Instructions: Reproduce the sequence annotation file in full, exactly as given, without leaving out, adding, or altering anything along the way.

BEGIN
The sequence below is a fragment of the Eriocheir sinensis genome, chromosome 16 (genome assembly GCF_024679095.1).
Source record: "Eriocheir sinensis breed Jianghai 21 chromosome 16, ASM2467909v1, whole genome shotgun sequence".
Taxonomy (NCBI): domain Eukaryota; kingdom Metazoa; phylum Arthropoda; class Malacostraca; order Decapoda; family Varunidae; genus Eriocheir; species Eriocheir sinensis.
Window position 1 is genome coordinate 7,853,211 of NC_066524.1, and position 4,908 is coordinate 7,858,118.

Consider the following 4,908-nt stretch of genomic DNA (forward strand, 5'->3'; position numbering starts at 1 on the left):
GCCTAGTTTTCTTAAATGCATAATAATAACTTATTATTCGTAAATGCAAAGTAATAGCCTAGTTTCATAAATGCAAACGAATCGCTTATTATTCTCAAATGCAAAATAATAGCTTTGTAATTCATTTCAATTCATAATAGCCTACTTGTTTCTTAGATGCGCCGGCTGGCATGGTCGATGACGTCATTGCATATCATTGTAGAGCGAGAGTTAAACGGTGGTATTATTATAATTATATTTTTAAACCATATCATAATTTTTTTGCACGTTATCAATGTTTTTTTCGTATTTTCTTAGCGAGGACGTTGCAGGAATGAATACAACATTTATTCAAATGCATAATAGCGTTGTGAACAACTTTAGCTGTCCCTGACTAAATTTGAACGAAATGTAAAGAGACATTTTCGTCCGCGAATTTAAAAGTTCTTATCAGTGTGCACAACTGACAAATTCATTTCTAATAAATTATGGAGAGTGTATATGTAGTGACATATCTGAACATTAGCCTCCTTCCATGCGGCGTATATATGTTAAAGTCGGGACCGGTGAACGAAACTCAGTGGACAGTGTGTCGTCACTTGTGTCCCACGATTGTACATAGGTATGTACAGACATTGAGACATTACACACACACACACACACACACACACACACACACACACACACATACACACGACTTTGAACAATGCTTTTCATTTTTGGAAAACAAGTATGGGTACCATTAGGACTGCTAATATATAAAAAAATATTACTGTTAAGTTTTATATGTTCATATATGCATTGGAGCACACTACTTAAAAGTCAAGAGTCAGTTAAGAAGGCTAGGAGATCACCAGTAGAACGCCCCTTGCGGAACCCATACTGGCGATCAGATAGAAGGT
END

The sequence below is a fragment of the Eriocheir sinensis genome, chromosome 16 (genome assembly GCF_024679095.1).
Source record: "Eriocheir sinensis breed Jianghai 21 chromosome 16, ASM2467909v1, whole genome shotgun sequence".
Taxonomy (NCBI): domain Eukaryota; kingdom Metazoa; phylum Arthropoda; class Malacostraca; order Decapoda; family Varunidae; genus Eriocheir; species Eriocheir sinensis.
Window position 1 is genome coordinate 7,853,211 of NC_066524.1, and position 4,908 is coordinate 7,858,118.

Consider the following 4,908-nt stretch of genomic DNA (forward strand, 5'->3'; position numbering starts at 1 on the left):
GCCTAGTTTTCTTAAATGCATAATAATAACTTATTATTCGTAAATGCAAAGTAATAGCCTAGTTTCATAAATGCAAACGAATCGCTTATTATTCTCAAATGCAAAATAATAGCTTTGTAATTCATTTCAATTCATAATAGCCTACTTGTTTCTTAGATGCGCCGGCTGGCATGGTCGATGACGTCATTGCATATCATTGTAGAGCGAGAGTTAAACGGTGGTATTATTATAATTATATTTTTAAACCATATCATAATTTTTTTGCACGTTATCAATGTTTTTTTCGTATTTTCTTAGCGAGGACGTTGCAGGAATGAATACAACATTTATTCAAATGCATAATAGCGTTGTGAACAACTTTAGCTGTCCCTGACTAAATTTGAACGAAATGTAAAGAGACATTTTCGTCCGCGAATTTAAAAGTTCTTATCAGTGTGCACAACTGACAAATTCATTTCTAATAAATTATGGAGAGTGTATATGTAGTGACATATCTGAACATTAGCCTCCTTCCATGCGGCGTATATATGTTAAAGTCGGGACCGGTGAACGAAACTCAGTGGACAGTGTGTCGTCACTTGTGTCCCACGATTGTACATAGGTATGTACAGACATTGAGACATTACACACACACACACACACACACACACACACACACACACACACATACACACGACTTTGAACAATGCTTTTCATTTTTGGAAAACAAGTATGGGTACCATTAGGACTGCTAATATATAAAAAAATATTACTGTTAAGTTTTATATGTTCATATATGCATTGGAGCACACTACTTAAAAGTCAAGAGTCAGTTAAGAAGGCTAGGAGATCACCAGTAGAACGCCCCTTGCGGAACCCATACTGGCGATCAGATAGAAGGT